What makes a great art gallery is difficult to pin down. Is it the gallery building itself, the size of the collection, the number of acknowledged masterpieces or the possessor of your favourite work or genre of art?
We have selected a range of art galleries whose appeal are timeless for the quality with which they combine setting and curation.
Britain has an embarrassment of riches when it comes to the grand dames of art gallery institutions. The National Gallery in London, the Scottish National Gallery of Modern Art and the Scottish National Gallery in Edinburgh house some of the best and most impressive collections in the world. Outside the capitals, Kelvingrove Art Gallery in Glasgow, Manchester and Birmingham Art Galleries also hold world-renownwed collections. National galleries are the most popular, not least for the fact that they are usually free admission, with a request for a small donation and to this end have the most accessible atmosphere. Housed in splendid old city buildings, their collections can be appreciated in a unique historic setting.
National Portrait Gallery
Like many museums, art galleries have evolved to be commercially savvy, with the necessity of bringing in volume and repeat visitors. Special temporary shows have done a great deal to popularise and refresh the images of many of these institutions with high profile works and the attendant media appreciation.
The history of today’s renowned art galleries has often been determined by the fate of private collections that found their way by donation or inheritance into the hands of existing galleries. Some provided the foundation of new galleries, or were so substantial that they became the principle collection. The Burrell Collection in Glasgow is one of the more significant and eclectic collections bequeathed by just one man. The purpose built modern architecture designed to house this collection and others such as the Hepworth in Wakefield and The Lowry in Salford are destinctive settings for the art works they accommodate.
Without donations from wealthy collectors and philanthropists, some of the finest gallery collections would not exist and some of the greatest works of art in the world would never be seen outside of private viewings. The Tate is a renowned group of galleries that started with the first Tate Museum established in 1897 when successful industrialist Henry Tate offered his collection to the nation. Both the collection and the number of sites have expanded to include more galleries, Tate Modern on the Southbank of London and outposts in Liverpool and St Ives, each with their own distinctive setting. The turbine hall of the highly recognisable former power station housing Tate Modern is the premier venue for large scale installations of the modern art world.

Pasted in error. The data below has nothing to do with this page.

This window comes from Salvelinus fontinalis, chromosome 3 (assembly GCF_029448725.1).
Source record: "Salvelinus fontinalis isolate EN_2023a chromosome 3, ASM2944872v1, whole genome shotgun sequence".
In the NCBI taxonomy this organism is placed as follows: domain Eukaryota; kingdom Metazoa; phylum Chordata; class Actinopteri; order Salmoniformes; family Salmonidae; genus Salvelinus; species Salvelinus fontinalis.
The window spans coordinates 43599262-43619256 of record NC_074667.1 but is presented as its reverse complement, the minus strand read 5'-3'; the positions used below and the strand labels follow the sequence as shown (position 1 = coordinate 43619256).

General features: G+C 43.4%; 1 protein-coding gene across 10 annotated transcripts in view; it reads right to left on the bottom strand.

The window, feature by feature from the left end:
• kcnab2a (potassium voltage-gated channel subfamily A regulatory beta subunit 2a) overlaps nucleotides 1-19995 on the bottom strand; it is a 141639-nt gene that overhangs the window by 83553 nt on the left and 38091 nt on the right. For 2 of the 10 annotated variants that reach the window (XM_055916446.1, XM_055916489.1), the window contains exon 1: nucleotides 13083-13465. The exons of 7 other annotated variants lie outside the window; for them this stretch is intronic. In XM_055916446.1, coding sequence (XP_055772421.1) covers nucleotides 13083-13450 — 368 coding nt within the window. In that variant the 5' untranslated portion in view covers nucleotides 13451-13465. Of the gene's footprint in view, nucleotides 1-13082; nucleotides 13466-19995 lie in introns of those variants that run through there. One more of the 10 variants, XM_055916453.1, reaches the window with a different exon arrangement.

When it comes to the gallery experience the maxim of ‘less is more’ most definitely applies. Where the balance between size and quality of the collection is in optimum balance with the energy the viewer has to enjoy them. You need look no further than the small but beautifully curated Courtauld Institute of Art at Somerset House and the sublime Wallace Collection set in a historic London townhouse.
The Wallace Collection
The distinguishing aspect of the National Portrait Gallery is the principle underpinning the curation of its collection. Unlike most galleries that are focussed on quality, the National Portrait gallery prioritises the subject of the artwork. While this means that quality is not uniformly high, there is freedom to select for their collections those portraits with modern appeal, often tapping into the zeitgeist of celebrity and fashion.
Art galleries are not simply for the purpose of art viewing. Many British galleries, like the Henry Moore Institute, a centre for the study of sculpture, have the principle objective of education. The Courtauld is the world’s leading centre for the study of art history and conservation.
Galleries dedicated to the work of a single artist are guaranteed a satisfied audience. Fans of the Arts & Crafts movement’s William Morris will get what they came for at the William Morris Gallery.
Art appreciation can be perceived as something of an elitist interest but for an example of a gallery that brings great art to the community, the Whitechapel gallery is renowned for doing this, with a constantly revolving collection and no permanent work.
'The purpose of art is washing the dust of daily life off our souls' - Pablo Picasso
Please browse our gallery of selected Art Galleries above for inspiration and enjoyment, and click on each of the images to find more useful information and links to help you appreciate or visit each one.